The exclusion of Patrick Brown from the race divides the conservatives


Exclusion of Patrick Brown from race divides conservatives

'Undemocratic' decision, Camp Brown pleads, 'lack of ethics', replies his rival Pierre Poilievre.

Patrick Brown has been ousted from the race to the Conservative leadership for violating party fundraising rules and the Canada Elections Act.

The exclusion of Patrick Brown from the Conservative Party of Canada (CPC) leadership race is viewed in various ways by the other candidates still in the race and an observer of the political scene.

The mayor of Brampton was disqualified Tuesday night by the Leadership Election Organizing Committee (COEC) for violating Conservative Party fundraising rules and the Canada Elections Act, according to a statement of the party.

Mr. Brown's campaign team dismissed the claims early Wednesday morning in a statement. She considers this disqualification undemocratic and accuses the CCP leadership of wanting to promote the candidacy of its main rival, Pierre Poilievre.

In an interview with ICI RDI on Wednesday afternoon, Patrick Brown went further. It's strange, when a small group of people, very late in the evening, make a decision like that. With the strong position of Jean Charest in Quebec and my very strong position in Ontario and in the suburbs of Vancouver, Calgary and Winnipeg, it was very difficult for Pierre Poilievre to win this leadership. By eliminating me, he changes things so much.

Why did the party do this [referring to Mr. Brown's exclusion]? He expected a coronation for Pierre Poilievre, Mr. Brown's team said.

The ousted candidate and his team promise to give a legal response to this exclusion.

Directly targeted by his rival, Pierre Poilievre criticized the behavior of Patrick Brown.

Patrick [Brown] attacked our campaign and the party, as always when he made take. Patrick tries to turn himself into a victim, but in the end, the only person responsible for his disqualification is himself, he claimed in a statement.

Pierre Poilievre is considered by many observers as the favorite for become leader of the Conservative Party of Canada.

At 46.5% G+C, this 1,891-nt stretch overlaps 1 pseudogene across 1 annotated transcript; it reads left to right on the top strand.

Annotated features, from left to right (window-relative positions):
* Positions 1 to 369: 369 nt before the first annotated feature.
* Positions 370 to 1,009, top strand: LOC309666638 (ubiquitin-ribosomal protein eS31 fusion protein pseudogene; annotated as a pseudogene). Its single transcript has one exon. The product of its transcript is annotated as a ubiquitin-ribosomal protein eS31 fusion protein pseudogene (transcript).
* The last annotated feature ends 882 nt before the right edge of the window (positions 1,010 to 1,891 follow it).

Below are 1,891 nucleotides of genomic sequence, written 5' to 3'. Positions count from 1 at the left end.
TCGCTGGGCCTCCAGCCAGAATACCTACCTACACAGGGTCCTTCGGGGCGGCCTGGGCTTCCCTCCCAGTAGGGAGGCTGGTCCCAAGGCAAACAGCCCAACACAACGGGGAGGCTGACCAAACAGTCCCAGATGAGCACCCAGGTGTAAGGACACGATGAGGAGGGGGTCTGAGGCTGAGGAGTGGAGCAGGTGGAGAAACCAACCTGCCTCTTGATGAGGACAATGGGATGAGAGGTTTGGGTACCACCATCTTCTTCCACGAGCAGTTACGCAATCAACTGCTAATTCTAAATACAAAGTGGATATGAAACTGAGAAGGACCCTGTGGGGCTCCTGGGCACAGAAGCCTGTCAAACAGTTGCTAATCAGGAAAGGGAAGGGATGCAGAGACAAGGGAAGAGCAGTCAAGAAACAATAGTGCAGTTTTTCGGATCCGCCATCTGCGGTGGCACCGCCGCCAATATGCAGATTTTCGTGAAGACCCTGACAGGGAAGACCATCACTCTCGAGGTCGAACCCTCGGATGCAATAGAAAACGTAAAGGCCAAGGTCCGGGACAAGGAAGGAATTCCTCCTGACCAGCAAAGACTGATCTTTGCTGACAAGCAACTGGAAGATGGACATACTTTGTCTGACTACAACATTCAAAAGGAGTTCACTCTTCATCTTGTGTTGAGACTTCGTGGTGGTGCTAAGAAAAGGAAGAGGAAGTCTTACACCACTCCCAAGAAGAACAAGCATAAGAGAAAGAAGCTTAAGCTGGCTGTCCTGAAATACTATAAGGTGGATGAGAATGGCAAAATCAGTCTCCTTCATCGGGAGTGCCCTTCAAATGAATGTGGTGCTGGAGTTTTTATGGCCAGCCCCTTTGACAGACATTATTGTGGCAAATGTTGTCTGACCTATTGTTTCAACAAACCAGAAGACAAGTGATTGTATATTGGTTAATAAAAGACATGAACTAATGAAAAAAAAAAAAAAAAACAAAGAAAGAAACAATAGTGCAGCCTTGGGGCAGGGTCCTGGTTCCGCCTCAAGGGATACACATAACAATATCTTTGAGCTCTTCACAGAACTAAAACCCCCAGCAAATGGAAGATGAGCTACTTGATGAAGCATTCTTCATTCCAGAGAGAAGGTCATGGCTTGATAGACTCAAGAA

The MP for Ottawa–Carleton added that this is not the first time that Patrick [Brown] has been disqualified from a race for ethical reasons.

In fact, the Progressive Conservative Party of Ontario disqualified him when he wanted to run as a local candidate. For years, Patrick's conduct has shown that he is the type of person willing to say and do anything to win, added Pierre Poilievre.

Yesterday's news [Tuesday] is just the latest chapter in a career marked by numerous scandals, investigations and even criminal investigations related to political activities at all three levels of government, a slammed the candidate.

For Jean Charest, the other contender for the Conservative leadership, the exclusion of Patrick Brown is deeply troubling. He asks the party to provide additional information as soon as possible.

More measured than Pierre Poilievre, Jean Charest calls for respect for the democratic rules of the election.

We absolutely have to ensure the integrity of the [electoral] process. Members deserve to know the truth. We need to know the nature of the allegations, how Patrick Brown's campaign responded to them, and why the COEC took such drastic action. Transparency is paramount, Charest said in a statement.

Former Conservative Prime Minister Stephen Harper's communications director, Dimitri Soudas, describes the latest twist of the race as the night's equivalent of the long knives of the Conservative Party of Canada.

The Observer believes the CCP is wrong because it never showed the evidence disqualifying Patrick Brown to members of the Leadership Election Organizing Committee (LEOC). Eleven members voted to disqualify him and six voted to keep him in the race, but the evidence was never presented to people, he said in an interview with ICI RDI.


It's a weird process. You can't disqualify someone without showing the evidence you have against them, he adds.

According to Dimitri Soudas, Pierre Poilievre must now win the conservative race with a strong majority, because if the allegations submitted by the Conservatives to Elections Canada do not lead to charges within 18 months and if Mr. Poilievre wins with 51% of the vote, this could pose problems of legitimacy.


The disqualification of Patrick Brown increases the number of candidates vying for the Conservative leadership to five: Jean Charest, Pierre Poilievre, Scott Aitchison, Leslyn Lewis and Roman Baber.

With information from Valérie Gamache


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